Cambridge historian, Professor Robert Tombs argues that the so-called ‘People’s Vote’ campaign is a shameless example of populism.  It may even be the most frivolous and irresponsible political campaign seen in this country for more than a hundred years.

“‘Don’t all those young (and not-so-young) marchers know what the EU has done to young people’s lives and prospects across southern Europe?  Or is it just that they don’t care?”


Academia and a Second Referendum. By Sophie Jones

Graduate student Sophie Jones discusses the recent vote by the Universities and College Union to endorse the campaign for a second referendum. She links this anti-democratic campaign to historical examples in which the academic profession proved out of touch with the population at large. She begs fellow academics to think carefully before endorsing a campaign which would leave so many feeling betrayed, entrenching bitter political divisions for a generation.

“The stances taken by academics have a symbolic power. It is worrying that so many of us are willing to use that power to endorse an elitist silencing of a popular vote.”


The Quiet Death of Corbyn’s “A Customs Union”

This contribution examines the significance of recent comments by the EU Budget Commissioner. It has been made clear that the EU will not negotiate a customs union with the UK. The UK would be part of the EU’s Customs Union, paying its tariffs to the EU budget, with the EU in full control of UK trade policy. Corbyn and Starmer’s claims that they would negotiate an alternative customs union thus offer little new.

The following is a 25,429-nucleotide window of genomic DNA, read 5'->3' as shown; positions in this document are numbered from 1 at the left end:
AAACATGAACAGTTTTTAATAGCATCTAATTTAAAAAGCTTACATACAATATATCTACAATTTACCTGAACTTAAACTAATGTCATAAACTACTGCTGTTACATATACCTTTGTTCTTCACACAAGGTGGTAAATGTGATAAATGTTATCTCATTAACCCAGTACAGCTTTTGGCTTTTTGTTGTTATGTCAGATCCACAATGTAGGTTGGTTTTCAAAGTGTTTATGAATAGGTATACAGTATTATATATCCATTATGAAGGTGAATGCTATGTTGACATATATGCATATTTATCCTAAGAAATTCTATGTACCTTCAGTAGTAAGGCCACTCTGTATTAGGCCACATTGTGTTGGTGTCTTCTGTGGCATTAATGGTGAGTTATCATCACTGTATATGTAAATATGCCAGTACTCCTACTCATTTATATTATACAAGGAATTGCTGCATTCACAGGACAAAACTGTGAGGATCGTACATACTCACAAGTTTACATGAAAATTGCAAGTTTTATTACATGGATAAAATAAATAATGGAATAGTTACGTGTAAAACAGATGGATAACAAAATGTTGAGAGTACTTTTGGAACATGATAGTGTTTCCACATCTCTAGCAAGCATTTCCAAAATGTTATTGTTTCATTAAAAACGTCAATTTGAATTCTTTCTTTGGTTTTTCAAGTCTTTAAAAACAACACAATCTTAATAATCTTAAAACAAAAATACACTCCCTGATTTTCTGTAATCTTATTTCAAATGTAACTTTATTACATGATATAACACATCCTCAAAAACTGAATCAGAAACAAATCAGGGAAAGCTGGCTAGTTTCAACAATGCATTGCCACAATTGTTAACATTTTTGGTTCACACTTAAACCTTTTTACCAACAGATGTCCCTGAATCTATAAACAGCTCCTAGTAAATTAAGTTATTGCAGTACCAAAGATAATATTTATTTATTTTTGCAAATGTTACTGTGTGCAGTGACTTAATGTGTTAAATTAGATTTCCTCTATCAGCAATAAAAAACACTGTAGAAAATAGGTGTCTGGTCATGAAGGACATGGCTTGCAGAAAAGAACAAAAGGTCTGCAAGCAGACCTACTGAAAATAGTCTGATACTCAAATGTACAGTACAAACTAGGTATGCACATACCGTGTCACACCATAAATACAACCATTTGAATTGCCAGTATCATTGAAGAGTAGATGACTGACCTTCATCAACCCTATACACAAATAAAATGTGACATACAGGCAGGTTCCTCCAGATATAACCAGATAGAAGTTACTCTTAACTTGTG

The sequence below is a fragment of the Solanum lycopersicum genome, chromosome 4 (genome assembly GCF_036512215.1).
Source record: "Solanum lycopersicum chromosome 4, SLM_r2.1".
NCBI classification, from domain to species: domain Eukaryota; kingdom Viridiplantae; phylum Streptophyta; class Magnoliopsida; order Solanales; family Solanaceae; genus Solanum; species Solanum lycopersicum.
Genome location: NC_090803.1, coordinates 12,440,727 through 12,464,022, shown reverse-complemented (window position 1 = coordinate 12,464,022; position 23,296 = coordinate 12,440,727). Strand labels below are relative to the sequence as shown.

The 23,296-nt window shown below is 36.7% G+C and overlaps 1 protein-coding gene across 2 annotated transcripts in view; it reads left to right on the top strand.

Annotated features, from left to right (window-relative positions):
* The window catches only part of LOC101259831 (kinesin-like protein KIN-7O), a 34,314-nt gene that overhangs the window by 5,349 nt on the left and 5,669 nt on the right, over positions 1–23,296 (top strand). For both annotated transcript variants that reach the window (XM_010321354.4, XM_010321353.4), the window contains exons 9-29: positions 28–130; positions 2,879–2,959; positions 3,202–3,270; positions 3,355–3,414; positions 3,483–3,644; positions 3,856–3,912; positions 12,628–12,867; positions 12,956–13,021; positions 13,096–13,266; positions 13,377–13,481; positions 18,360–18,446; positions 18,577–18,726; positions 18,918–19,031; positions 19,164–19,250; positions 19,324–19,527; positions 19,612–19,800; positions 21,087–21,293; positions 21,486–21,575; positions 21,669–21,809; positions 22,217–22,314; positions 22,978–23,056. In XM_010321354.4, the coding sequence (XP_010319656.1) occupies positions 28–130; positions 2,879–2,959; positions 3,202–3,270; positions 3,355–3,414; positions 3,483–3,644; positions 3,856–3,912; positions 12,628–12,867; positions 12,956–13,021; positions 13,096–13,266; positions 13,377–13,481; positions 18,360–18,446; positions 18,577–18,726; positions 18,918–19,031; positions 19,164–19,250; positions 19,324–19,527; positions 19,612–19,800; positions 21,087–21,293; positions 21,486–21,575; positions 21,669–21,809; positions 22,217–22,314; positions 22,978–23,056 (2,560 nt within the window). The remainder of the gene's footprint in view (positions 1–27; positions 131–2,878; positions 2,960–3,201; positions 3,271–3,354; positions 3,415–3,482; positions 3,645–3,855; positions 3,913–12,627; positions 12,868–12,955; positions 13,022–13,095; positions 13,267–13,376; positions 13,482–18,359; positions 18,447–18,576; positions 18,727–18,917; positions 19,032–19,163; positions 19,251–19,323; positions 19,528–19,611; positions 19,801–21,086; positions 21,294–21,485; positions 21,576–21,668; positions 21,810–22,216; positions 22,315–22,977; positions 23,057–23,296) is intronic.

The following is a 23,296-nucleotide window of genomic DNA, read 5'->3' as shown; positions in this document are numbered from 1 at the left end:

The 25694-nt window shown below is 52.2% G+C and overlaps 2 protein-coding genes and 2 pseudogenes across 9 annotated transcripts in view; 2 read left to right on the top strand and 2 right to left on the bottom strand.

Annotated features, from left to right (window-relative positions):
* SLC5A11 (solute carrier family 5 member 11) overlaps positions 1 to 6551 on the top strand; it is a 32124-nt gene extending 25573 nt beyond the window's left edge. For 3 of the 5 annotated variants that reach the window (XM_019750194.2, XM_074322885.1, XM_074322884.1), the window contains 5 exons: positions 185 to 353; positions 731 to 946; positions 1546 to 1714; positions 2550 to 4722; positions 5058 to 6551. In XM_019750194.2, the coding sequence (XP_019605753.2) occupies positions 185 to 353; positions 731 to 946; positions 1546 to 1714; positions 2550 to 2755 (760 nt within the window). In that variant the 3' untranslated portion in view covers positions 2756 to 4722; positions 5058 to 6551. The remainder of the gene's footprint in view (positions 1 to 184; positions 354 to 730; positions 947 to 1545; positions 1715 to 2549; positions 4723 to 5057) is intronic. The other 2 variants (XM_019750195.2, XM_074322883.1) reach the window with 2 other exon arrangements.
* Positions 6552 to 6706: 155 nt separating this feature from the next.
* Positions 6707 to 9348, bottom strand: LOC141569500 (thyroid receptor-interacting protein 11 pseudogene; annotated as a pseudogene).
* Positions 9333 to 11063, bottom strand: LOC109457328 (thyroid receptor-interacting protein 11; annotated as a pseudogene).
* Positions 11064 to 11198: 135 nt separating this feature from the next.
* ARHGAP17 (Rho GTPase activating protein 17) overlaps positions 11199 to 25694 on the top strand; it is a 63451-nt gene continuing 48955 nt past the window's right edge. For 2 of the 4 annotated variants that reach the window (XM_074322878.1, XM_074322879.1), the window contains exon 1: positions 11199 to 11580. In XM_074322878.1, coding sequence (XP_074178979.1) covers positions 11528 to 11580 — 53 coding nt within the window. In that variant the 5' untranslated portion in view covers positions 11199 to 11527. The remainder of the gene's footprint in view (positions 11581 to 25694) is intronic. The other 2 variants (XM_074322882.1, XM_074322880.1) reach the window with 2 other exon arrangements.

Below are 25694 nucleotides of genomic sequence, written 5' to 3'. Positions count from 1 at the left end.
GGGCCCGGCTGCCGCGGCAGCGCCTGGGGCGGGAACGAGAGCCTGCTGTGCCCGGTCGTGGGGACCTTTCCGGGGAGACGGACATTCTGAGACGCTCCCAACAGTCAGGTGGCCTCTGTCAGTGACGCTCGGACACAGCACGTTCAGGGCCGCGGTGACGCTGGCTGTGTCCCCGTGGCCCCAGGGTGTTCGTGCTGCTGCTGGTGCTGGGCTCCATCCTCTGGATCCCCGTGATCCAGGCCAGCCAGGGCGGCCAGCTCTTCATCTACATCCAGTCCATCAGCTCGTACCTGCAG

“Gunther Oettinger, the EU’s Budget Commissioner, confirmed that there would be no Customs Union with the United Kingdom other than the Customs Union.”

Subscribers’ Views

The Subscribers’ Views page on the website allows subscribers to submit their own articles. Submissions welcome.

Social Media



We are also on Twitter at, posting articles and retweeting the daily events that bring Brexit to the fore in the national news.


Discussion continues on Facebook too, with Robert Tombs’s piece on the populism of the people’s vote movement proving particularly popular. As Hugh Willoughby summarised, ‘Wowsers. Clever chap.’

How you can help

Do keep reading our posts, and tell others about us. We want you to share links to our quality content so that others can understand how leaving the EU can be good for the UK economy and for our own democratic governance. By sharing our content and articles we hope that we can increase public understanding of the real impact of Brexit on the UK.

We aim to educate our critics to think differently and more positively about the long-term impact of Brexit.

You can follow us on Twitter:

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Yours Sincerely, 

Newsletter Editor
An Oxbridge PhD Student


Dr Graham Gudgin 
Economist, Centre for Business Research, Judge Business School University of Cambridge

Professor Robert Tombs
Emeritus Professor of French History, University of Cambridge

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Briefings For Britain